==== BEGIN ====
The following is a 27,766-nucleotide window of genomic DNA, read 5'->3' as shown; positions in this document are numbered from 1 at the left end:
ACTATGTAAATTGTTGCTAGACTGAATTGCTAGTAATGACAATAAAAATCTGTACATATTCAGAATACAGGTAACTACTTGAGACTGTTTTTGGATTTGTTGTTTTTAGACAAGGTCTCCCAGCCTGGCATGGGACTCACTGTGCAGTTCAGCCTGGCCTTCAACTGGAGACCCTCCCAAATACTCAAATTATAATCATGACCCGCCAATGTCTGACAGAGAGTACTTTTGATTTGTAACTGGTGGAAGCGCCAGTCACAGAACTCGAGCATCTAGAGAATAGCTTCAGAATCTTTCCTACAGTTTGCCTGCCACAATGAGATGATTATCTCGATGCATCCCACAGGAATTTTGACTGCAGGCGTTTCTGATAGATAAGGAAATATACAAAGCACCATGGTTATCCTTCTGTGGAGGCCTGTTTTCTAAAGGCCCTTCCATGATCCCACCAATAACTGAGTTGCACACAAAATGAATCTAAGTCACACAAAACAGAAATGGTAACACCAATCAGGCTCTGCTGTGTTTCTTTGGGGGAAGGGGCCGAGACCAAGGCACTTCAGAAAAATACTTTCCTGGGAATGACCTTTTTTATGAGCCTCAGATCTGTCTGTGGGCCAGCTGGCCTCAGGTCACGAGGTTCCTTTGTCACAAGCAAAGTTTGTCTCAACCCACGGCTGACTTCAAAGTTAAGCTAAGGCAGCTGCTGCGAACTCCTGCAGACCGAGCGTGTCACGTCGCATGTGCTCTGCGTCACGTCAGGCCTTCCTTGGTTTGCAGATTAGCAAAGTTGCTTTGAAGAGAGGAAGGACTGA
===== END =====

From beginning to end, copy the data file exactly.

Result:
The following is a 27,766-nucleotide window of genomic DNA, read 5'->3' as shown; positions in this document are numbered from 1 at the left end:
ACTATGTAAATTGTTGCTAGACTGAATTGCTAGTAATGACAATAAAAATCTGTACATATTCAGAATACAGGTAACTACTTGAGACTGTTTTTGGATTTGTTGTTTTTAGACAAGGTCTCCCAGCCTGGCATGGGACTCACTGTGCAGTTCAGCCTGGCCTTCAACTGGAGACCCTCCCAAATACTCAAATTATAATCATGACCCGCCAATGTCTGACAGAGAGTACTTTTGATTTGTAACTGGTGGAAGCGCCAGTCACAGAACTCGAGCATCTAGAGAATAGCTTCAGAATCTTTCCTACAGTTTGCCTGCCACAATGAGATGATTATCTCGATGCATCCCACAGGAATTTTGACTGCAGGCGTTTCTGATAGATAAGGAAATATACAAAGCACCATGGTTATCCTTCTGTGGAGGCCTGTTTTCTAAAGGCCCTTCCATGATCCCACCAATAACTGAGTTGCACACAAAATGAATCTAAGTCACACAAAACAGAAATGGTAACACCAATCAGGCTCTGCTGTGTTTCTTTGGGGGAAGGGGCCGAGACCAAGGCACTTCAGAAAAATACTTTCCTGGGAATGACCTTTTTTATGAGCCTCAGATCTGTCTGTGGGCCAGCTGGCCTCAGGTCACGAGGTTCCTTTGTCACAAGCAAAGTTTGTCTCAACCCACGGCTGACTTCAAAGTTAAGCTAAGGCAGCTGCTGCGAACTCCTGCAGACCGAGCGTGTCACGTCGCATGTGCTCTGCGTCACGTCAGGCCTTCCTTGGTTTGCAGATTAGCAAAGTTGCTTTGAAGAGAGGAAGGACTGA